The Libyan designer, who started with her brand in Qatar in 2012, participated in the last showcase promoted by Local Bazar in cooperation with social media activist Fatima Al Thani, who is also her good friend, “She was the one who inspired me to display my collection with them, and I loved it,” she says with a smile. “It was my first time, and I liked how all the designers were there and there was no competition…the energy was very positive.”
However, she admits, she like taking part in charity bazaars the most, because you can have fun collecting for a good cause, and at the same time giving something back to the community. She also prefers to display her designs by taking over a section in a store – as she’s already done at Royal Plaza and Blue Salon. And, when she does, she announces it on Instagram and on her website –the same places women can find her pieces to buy. Her consumers are mostly from Qatar, the GCC and the U.K., but she also has non-Arabic clients and ships worldwide.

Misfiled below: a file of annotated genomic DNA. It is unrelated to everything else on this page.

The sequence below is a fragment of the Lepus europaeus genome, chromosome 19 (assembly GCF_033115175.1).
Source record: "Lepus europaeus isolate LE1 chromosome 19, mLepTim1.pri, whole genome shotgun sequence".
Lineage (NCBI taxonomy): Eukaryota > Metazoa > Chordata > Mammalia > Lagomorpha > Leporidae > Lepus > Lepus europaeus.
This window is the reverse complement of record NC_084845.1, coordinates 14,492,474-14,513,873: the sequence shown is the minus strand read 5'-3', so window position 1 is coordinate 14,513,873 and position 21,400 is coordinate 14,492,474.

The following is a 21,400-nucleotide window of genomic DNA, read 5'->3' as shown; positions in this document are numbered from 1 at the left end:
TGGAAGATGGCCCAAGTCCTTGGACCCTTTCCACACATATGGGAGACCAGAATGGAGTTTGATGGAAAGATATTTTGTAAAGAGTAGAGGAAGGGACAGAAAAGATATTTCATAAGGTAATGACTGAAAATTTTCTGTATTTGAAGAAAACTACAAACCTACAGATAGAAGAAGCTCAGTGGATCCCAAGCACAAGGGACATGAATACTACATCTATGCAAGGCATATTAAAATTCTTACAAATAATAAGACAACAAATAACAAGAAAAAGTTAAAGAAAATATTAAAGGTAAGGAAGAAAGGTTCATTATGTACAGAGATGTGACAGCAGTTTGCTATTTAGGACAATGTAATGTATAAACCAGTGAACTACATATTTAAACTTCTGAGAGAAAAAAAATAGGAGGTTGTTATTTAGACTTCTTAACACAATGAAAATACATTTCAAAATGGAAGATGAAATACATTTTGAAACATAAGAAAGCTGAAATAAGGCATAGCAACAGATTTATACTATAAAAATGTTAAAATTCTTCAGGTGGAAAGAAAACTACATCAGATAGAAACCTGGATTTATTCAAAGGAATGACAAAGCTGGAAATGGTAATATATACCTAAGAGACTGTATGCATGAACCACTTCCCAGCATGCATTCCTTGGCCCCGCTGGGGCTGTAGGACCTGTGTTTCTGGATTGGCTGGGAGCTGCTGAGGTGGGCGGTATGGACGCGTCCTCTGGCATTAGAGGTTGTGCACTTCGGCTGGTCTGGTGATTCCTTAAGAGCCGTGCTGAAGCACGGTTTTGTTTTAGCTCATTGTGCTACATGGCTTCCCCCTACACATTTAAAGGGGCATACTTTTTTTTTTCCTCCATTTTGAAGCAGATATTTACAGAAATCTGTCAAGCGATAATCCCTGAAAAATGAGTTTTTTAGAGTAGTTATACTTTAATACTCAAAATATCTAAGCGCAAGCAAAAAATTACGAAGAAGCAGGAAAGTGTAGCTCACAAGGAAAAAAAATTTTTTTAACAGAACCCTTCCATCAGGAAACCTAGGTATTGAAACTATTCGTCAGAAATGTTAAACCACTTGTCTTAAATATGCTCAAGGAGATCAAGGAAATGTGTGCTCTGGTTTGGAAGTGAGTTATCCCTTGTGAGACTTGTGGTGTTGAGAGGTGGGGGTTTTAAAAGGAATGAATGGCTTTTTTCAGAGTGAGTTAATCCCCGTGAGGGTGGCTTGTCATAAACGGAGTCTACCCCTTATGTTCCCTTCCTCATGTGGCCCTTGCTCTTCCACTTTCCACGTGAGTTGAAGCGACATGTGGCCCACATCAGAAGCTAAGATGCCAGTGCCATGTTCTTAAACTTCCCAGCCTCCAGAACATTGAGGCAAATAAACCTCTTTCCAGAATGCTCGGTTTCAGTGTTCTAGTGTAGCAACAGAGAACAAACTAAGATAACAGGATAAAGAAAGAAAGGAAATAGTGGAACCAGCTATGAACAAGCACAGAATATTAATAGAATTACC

(Photo credit: Fatma Ghanem, Fufi)
Back at the villa, we talk about her new collection, launched at Local Bazar, “My inspiration was ballet; I got inspired by the pink and off-white colours, and I started to listen to ballet music just to get inspired,” she explains. “Normally, for each collection, I create a story behind it so people can feel it more when they wear it.” Fatma is also inspired by the works of designers such as Elie Saab and Heer Brad, “I feel I’m closer to the Arab designers, because they reflect somehow the culture I am coming from,” she expresses.